Fielding Hudson Garrison
Fielding H Garrison
|Born||November 5, 1870|
|Died||April 18, 1935 (aged 64)|
Baltimore, Maryland, US
|Resting place||Arlington National Cemetery|
|Education||Johns Hopkins University|
|Known for||Serving nearly 40 years at the Army Medical Library, helped to develop the Index Medicus from 1903–1927 which paved the way for MEDLINE|
Colonel Fielding Hudson Garrison, MD (November 5, 1870 – April 18, 1935) was an acclaimed medical historian, bibliographer, and librarian of medicine. Garrison's An Introduction to the History of Medicine (1913) is a landmark text in this field.
Garrison was born in Washington, D.C. and received his A.B. in 1890 from the Johns Hopkins University and his M.D. in 1893 from Georgetown University. The son of U.S. Treasury Comptroller John Rowzee Garrison and noted Washington, D.C. civic volunteer Catherine Jane Jennie Davis, he married Clara Augusta Brown in 1910 in Washington, D.C. and they eventually had three daughters. (Garrison was brother-in-law — they married sisters in a double wedding — to Henry Campbell Black, author of "Black's Law Dictionary.)
Garrison joined the staff of the Army Medical Library as a clerk in 1891. (The AML was to become the National Library of Medicine many years after Garrison's death.) He became Assistant Librarian in 1899 and Principal Assistant Librarian in 1912. He joined the Officers Reserve Corps as a Major in 1917 (Lieutenant Colonel, 1918 and Colonel, 1920). Garrison was assigned to index medical literature. In this he worked closely with John Shaw Billings. He helped create and compile the Index-Catalogue of the Library of the Surgeon General's Office. His editorial responsibilities also included the Index Medicus, of which he was Associate Editor (1903–1912) and Editor (1912–1927). He was also Associate Editor of the Quarterly Cumulative Index Medicus for 1927–1929. Garrison wrote the first comprehensive treatise on the history of medicine and "gained recognition as the foremost American authority on the subject" (according to the Dictionary of American Biography). He prepared plans and collected material for the history of the U.S. Army Medical Department during World War I. In all, he served on staff at the AML for almost 40 years.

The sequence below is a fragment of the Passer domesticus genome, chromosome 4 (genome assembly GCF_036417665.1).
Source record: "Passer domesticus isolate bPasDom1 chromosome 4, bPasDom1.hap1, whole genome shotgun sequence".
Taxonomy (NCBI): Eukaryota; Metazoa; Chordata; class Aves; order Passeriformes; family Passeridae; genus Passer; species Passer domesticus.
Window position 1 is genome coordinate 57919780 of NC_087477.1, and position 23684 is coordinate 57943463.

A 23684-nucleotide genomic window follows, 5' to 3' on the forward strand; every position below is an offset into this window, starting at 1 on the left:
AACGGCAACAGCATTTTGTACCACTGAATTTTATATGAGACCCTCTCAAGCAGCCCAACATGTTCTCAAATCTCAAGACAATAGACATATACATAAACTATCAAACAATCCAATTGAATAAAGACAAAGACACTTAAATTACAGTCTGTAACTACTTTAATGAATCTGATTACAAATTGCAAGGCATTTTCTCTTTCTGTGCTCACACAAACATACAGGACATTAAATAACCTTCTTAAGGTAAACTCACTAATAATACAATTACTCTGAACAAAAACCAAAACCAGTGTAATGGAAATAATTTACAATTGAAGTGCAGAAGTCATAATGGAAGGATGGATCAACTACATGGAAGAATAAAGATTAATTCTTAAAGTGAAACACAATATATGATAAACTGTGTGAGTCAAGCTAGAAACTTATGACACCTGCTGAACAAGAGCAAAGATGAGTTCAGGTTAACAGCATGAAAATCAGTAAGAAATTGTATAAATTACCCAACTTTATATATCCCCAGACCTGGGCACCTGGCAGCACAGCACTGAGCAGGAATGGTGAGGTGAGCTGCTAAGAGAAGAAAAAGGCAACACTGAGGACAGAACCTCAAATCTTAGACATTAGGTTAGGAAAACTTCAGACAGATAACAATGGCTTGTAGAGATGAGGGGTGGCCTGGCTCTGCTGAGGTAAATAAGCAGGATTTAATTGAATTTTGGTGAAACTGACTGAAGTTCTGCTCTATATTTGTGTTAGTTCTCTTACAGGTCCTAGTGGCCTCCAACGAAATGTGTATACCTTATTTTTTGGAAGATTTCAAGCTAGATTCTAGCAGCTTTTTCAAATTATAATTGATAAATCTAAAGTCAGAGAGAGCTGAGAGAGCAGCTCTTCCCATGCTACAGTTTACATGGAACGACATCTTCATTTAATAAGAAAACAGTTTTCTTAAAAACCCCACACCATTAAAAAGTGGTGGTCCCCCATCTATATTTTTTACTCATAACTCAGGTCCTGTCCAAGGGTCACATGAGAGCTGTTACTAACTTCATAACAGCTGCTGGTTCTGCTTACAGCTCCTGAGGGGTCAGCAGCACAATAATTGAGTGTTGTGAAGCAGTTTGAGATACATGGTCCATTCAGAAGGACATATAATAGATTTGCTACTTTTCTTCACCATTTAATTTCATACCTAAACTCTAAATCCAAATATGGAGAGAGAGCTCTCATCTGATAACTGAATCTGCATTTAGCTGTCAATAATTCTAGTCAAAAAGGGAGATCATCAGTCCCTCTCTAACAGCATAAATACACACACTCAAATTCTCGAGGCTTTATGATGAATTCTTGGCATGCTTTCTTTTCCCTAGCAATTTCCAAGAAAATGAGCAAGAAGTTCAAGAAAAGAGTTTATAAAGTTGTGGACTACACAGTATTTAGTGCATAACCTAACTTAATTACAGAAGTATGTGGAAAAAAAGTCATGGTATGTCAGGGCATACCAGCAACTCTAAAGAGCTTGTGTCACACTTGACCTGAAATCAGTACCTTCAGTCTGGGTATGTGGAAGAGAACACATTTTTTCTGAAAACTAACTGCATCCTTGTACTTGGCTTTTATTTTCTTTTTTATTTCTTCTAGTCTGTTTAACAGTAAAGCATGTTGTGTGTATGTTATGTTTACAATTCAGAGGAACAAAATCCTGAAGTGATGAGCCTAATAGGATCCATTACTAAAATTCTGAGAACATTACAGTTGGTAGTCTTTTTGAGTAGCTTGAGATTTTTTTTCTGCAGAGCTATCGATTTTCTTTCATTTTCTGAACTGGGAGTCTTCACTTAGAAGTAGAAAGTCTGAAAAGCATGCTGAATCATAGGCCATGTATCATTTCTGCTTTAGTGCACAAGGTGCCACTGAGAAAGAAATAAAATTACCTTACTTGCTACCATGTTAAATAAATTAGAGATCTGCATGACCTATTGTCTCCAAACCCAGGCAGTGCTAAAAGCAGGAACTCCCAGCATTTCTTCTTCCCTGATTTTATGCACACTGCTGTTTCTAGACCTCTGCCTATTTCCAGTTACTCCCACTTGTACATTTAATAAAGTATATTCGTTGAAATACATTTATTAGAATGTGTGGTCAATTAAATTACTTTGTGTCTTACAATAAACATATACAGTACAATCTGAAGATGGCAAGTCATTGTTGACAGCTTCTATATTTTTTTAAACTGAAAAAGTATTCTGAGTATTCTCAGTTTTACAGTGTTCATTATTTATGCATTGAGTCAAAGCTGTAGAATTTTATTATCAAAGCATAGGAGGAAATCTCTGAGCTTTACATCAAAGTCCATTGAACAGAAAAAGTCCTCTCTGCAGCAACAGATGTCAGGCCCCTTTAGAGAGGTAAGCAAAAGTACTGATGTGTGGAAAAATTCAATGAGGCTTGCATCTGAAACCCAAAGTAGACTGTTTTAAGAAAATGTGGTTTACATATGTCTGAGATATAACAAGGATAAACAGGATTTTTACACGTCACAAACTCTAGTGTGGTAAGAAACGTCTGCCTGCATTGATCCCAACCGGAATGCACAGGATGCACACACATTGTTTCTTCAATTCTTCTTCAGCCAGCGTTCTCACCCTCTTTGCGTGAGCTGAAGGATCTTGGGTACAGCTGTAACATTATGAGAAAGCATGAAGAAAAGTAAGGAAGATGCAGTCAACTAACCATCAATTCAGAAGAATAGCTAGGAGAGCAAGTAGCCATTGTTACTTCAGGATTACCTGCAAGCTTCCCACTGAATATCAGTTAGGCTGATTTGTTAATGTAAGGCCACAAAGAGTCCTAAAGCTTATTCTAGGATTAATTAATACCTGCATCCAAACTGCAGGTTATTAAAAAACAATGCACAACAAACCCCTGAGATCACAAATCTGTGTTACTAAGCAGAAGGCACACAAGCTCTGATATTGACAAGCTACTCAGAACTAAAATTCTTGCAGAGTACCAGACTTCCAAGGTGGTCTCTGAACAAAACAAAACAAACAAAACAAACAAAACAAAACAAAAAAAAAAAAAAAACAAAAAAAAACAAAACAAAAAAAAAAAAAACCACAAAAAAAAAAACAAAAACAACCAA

From 1930, Garrison was lecturer in the history of medicine and librarian of the Welch Medical Library of the Johns Hopkins University. He was also a much-respected editor and translator, as well as an accomplished classical pianist.
Garrison died April 18, 1935 in Washington, D.C. and is buried in Arlington National Cemetery, Arlington VA.
Positions, honors and accolades
- Presidency, American Association for the History of Medicine
- Presidency, Medical Library Association
- Directorship, Johns Hopkins Institute of the History of Medicine (for one year following the retirement of William H. Welch)
- Consulting Librarian, New York Academy of Medicine (1925–30)
- Fellow, American College of Surgeons
- Garrison was a close friend of noted literary critic H. L. Mencken, with whom he exchanged 400 letters, some of which have been published in Mencken's collected letters. Mencken was a pallbearer at Garrison's funeral.